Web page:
Punker didn’t make it

Early this morning we checked on Punker and found that she had died. Lee brought her outside to do a chicken autopsy so we could figure out what had lodged in her crop. It was then that he realized that I had no clue where a chicken crop was. (In my defense, I was only the assistant during the chicken butchering.) Lee could feel that her crop was fine. He also checked her neck and it felt fine. There was no hard lump. This is where I feel really stupid. If Lee moved her neck a certain way, it became that weird hard lump in the front of her that I felt when we were taking care of her last night. Since Punker’s weird lump was her neck and not a blockage, the autopsy was canceled. Lee figured it was unlikely he could identify any other problems that weren’t as obvious as “choked to death.”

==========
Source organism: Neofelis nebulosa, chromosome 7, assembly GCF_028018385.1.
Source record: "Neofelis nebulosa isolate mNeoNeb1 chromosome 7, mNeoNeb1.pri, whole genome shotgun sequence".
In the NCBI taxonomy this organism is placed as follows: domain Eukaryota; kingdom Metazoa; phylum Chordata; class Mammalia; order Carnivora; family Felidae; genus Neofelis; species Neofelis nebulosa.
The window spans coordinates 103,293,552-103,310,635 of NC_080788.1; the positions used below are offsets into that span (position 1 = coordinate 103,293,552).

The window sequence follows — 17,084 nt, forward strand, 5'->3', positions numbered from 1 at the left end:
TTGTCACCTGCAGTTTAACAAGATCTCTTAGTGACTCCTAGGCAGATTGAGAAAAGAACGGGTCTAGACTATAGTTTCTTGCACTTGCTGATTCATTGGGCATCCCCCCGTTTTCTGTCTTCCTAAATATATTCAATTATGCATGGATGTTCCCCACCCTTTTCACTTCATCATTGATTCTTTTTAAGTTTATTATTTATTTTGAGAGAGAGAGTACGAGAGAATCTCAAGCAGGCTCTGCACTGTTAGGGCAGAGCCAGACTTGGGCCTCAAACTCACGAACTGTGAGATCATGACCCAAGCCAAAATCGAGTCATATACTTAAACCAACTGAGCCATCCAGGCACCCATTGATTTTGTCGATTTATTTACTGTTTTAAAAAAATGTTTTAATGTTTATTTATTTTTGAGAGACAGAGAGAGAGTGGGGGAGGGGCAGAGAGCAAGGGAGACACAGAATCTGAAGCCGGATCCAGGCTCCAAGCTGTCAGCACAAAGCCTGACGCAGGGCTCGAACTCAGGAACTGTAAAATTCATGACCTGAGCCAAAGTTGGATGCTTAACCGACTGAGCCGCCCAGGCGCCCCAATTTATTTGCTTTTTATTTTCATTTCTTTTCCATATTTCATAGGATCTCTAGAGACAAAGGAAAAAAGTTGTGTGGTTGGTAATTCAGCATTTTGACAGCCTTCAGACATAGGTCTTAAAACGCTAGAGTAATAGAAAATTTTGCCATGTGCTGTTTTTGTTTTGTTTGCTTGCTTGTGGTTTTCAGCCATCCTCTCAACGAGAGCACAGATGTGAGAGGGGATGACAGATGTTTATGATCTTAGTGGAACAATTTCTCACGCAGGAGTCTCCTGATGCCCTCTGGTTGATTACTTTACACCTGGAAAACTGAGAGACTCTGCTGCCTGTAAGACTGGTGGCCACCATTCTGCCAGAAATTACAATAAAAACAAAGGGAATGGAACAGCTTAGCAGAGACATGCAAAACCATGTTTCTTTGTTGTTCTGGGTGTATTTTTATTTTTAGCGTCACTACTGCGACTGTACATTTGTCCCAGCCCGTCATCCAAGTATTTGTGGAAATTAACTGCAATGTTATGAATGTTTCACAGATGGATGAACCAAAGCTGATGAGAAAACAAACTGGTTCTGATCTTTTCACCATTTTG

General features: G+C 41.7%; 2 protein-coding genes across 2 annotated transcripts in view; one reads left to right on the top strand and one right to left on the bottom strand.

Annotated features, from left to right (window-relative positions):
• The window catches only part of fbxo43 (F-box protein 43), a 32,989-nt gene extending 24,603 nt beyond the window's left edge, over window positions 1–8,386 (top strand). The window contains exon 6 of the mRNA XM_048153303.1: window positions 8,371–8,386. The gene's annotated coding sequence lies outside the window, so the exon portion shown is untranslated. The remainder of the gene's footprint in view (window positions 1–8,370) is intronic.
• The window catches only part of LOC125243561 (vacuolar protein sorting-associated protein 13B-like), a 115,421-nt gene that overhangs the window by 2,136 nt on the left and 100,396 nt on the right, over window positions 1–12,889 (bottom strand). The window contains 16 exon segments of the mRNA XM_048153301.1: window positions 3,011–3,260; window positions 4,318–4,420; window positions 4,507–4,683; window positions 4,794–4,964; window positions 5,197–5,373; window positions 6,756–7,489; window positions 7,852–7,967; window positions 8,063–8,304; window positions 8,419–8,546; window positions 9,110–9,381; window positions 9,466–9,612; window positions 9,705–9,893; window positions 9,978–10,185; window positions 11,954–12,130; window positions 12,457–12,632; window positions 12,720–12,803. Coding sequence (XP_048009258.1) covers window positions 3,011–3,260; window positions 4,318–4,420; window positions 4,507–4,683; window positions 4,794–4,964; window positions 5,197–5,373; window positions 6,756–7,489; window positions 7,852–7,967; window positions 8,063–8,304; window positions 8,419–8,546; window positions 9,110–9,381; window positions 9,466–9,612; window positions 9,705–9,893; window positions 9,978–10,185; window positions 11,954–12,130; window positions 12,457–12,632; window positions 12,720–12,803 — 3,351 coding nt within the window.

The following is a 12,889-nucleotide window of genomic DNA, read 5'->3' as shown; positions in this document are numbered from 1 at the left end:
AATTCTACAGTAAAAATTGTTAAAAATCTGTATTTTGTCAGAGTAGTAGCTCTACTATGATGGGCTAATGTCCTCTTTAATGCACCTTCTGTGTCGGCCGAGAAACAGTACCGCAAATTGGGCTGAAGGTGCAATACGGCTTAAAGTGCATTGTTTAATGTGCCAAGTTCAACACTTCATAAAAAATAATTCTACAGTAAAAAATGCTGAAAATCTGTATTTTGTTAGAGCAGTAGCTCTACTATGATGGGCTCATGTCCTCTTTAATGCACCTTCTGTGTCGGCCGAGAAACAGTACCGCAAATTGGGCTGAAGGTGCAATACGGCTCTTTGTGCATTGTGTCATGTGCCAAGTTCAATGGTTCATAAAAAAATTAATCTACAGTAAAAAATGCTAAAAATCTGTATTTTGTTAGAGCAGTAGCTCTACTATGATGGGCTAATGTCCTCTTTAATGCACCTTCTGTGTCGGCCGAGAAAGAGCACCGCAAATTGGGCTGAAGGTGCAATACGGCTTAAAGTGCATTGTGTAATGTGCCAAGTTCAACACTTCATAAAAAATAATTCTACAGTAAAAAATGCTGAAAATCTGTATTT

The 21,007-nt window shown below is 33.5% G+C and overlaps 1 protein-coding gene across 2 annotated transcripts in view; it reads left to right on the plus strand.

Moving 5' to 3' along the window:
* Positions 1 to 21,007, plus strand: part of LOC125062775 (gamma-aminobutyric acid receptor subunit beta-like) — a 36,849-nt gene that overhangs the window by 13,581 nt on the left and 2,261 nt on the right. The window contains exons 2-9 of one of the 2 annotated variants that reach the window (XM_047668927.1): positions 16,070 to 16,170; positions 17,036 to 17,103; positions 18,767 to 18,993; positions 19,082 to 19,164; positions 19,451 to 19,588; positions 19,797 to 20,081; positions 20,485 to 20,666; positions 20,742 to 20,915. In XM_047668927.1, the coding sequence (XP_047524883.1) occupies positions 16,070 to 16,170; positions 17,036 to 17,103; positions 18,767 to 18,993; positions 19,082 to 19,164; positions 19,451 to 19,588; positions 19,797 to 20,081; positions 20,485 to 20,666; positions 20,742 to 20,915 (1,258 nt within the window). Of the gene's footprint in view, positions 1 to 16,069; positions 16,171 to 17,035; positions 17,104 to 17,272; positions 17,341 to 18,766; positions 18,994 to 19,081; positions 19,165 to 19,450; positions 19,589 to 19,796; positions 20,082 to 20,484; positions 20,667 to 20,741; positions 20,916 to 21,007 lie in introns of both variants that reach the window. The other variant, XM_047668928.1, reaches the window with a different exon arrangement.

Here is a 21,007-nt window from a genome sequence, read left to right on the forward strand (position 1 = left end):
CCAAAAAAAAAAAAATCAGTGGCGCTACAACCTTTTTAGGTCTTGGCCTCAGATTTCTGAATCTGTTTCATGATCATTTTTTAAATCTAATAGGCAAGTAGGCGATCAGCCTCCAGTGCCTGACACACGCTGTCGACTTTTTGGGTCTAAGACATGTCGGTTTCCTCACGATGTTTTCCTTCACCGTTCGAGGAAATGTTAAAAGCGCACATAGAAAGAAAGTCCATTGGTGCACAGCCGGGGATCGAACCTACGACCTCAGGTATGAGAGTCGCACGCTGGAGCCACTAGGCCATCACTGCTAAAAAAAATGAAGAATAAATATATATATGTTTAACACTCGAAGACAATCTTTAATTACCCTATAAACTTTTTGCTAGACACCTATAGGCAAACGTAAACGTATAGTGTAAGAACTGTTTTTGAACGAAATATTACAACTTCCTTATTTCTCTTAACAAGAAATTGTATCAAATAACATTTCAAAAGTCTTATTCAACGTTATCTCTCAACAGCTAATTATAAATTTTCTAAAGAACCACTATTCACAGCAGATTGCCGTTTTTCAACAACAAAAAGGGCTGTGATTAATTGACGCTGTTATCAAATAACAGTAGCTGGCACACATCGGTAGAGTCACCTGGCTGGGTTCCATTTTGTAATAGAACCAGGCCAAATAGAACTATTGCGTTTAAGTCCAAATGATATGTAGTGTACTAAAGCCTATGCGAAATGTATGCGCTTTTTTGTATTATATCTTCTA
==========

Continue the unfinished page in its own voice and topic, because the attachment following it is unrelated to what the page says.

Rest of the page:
I feel bad that our two Polish hens both seemed to die without much reason. I like trying new breeds and I honestly picked out the Polish breed because they were cute and they fit my smaller chicken criteria. I didn’t stop to think that they might not be the best breed to go with our super aggressive free ranging Lakenvelders. Sometimes I could just kick myself.

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19 Responses to Punker didn’t make it

  1. too bad..cute bird. We like different breeds too but some just don’t work well together..Ma and T-Bar hate gonzo and hoppy oour peafowl and no neck feather birds..but it has only made the 2 of them closer. hehe

    I have a philosopy on chickens though..they have a much better life on a farm even if it is shorter..I know if I was a polish hen I would rather 7 months of freedom vs 15 weeks in an industrial farm. When our last chicken died we felt bad so we went to dinner and cried in our beer when we at our 40 chicken wings..’why do chickens need to die..pass the ranch sauce..’

    • lee says: